Like this page?
Send it to a friend!
Paul wanted a challenge
Not hitchhiking but Twitchhiking
In March 2009 Paul Smith from Gateshead tested the power of Twitter by seeing how far he could travel around the world assisted only by his fellow Tweeps. The answer? New Zealand.
Mission accomplished. Well almost.
On 1 March 2009 freelance writer Paul Smith left Gateshead with the aim of travelling to the other side of the world in 30 days, using only travel and accommodation offered to him on Twitter.
Paul relied on Tweeps to help
Specifically his aim was to reach Campbell Island, off the coast of New Zealand and, as he put it, "the closest place to Newcastle on the opposite side of the Earth".
As it turned out his final resting place was a slightly different Kiwi island, Stewart Island, but he wasn't all that wide of the mark.
Pretty impressive considering he was completely reliant on the kindness of strangers to get any further than his front door.
Paul said he thought the small population and lack of internet access in certain parts of New Zealand contributed to his journey running out of steam.
"Invercargill, the southernmost city in New Zealand, has a population of just 50,000. Stewart Island has a population of 400," he wrote on his blog.
It was hard to know what to pack
"As much weight as Twitter had thrown behind me, it was being channeled into a sparsely populated region that was unable to hear my call or support my cause."
Faith in humanity
Paul's self-imposed rules for the challenge meant that he could only accept help with travel and accommodation from people registered with Twitter, that he could not make plans more than three days in advance and that if he got stuck in the same location for more than 48 hours he would call it a day.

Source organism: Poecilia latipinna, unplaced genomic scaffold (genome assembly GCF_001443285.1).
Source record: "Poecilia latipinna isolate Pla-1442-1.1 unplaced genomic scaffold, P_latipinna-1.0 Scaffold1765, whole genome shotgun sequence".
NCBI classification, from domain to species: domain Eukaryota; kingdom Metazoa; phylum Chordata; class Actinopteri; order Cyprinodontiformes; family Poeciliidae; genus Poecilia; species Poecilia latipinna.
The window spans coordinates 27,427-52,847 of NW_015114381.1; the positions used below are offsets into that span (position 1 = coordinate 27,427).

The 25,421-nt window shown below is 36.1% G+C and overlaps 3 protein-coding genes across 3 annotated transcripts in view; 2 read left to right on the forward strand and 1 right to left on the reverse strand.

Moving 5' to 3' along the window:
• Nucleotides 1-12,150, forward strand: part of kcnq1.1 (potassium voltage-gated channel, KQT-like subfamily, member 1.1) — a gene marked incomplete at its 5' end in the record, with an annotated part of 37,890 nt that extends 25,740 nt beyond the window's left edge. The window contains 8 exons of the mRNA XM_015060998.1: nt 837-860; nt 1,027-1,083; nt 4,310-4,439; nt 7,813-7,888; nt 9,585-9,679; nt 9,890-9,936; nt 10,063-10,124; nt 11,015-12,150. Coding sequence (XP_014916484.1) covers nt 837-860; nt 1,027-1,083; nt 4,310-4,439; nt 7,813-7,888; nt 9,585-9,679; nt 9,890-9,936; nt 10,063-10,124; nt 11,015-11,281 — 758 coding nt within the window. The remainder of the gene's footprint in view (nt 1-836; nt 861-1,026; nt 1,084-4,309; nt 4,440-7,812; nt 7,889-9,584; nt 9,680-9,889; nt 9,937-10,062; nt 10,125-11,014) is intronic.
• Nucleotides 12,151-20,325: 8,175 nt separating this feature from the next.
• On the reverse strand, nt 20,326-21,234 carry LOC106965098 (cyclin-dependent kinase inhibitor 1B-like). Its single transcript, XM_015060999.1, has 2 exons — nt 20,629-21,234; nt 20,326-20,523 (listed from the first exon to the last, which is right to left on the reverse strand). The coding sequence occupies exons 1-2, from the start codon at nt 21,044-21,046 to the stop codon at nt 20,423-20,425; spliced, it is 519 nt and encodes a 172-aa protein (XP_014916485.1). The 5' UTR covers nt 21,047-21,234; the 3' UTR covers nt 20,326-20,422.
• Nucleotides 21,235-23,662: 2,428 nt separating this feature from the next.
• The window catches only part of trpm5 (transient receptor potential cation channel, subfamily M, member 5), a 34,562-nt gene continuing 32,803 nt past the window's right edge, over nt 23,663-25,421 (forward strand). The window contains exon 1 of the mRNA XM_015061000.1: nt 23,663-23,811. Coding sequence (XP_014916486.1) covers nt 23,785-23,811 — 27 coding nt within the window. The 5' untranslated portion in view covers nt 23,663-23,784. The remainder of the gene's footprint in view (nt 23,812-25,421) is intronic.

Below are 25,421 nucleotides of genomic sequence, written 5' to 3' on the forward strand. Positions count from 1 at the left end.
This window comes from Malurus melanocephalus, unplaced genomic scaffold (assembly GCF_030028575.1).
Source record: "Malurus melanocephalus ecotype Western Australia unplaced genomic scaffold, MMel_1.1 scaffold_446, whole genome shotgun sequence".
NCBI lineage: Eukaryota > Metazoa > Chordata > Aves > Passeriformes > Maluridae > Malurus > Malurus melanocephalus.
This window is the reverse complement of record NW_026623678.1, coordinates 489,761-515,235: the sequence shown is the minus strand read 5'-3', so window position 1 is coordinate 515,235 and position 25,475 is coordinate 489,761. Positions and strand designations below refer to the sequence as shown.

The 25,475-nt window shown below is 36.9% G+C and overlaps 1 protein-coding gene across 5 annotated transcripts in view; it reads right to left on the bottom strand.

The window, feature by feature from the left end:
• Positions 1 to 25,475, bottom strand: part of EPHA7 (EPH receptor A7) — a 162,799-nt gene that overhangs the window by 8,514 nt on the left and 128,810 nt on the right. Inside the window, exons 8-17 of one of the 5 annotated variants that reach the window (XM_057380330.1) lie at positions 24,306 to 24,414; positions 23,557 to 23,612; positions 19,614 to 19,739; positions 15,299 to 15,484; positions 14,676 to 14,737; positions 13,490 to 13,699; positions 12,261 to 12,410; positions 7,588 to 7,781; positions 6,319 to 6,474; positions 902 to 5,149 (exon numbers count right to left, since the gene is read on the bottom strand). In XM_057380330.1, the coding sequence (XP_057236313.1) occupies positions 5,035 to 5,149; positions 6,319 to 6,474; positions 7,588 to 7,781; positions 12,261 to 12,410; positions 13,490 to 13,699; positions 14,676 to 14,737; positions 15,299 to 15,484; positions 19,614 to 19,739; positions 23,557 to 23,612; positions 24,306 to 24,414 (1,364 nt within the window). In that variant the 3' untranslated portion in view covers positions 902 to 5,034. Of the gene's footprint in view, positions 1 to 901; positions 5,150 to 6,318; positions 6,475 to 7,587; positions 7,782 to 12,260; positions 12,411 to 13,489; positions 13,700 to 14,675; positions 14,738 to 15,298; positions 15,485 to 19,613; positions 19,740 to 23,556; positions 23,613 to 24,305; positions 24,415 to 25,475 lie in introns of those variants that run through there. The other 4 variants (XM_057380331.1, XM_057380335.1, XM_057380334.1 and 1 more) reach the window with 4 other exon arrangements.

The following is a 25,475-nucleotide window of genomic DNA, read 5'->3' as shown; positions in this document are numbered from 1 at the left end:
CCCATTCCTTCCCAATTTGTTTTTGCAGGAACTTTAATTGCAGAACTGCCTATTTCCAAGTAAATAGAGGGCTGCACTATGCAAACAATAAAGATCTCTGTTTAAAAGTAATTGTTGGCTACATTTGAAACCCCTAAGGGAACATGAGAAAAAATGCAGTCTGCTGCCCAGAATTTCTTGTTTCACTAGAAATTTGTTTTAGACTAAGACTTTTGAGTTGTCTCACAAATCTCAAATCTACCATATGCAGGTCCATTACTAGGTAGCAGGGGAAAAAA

He also said he would not ask for help to get to specific locations - people had to offer things to him, which left his itinerary in other people's hands.
So, Paul's round-the-world trip took him via such places as Frankfurt in Germany, New York and Los Angeles in the United States and Queenstown in New Zealand.
He told BBC Newcastle the journey had given him real faith in people.
He made it to New Zealand
"It sounds slightly cliched but it does restore your faith in humanity because everyone has been so selfless and giving," he said.
One couple in Wheeling in the US had just lost their home in a house fire and were living in temporary accommodation but even though they only had a rented sofa to offer him they still offered to put him up rather than see him on the street.
Before setting off Paul said his greatest fear was not getting out of the UK - he even threatened to swim if he had to but thankfully there was no need for that.
So, the only slight problem remaining was how to get back to Gateshead at the end of the challenge.
Not knowing where he would end up it wasn't really something he could plan for but luckily Air New Zealand are also on Twitter and they offered to fly him back to the UK. No swimming trunks necessary!
Click on NEXT to read the original feature about how Paul came up with the idea of Twitchhiking and how he felt before he set off.
last updated: 31/03/2009 at 16:31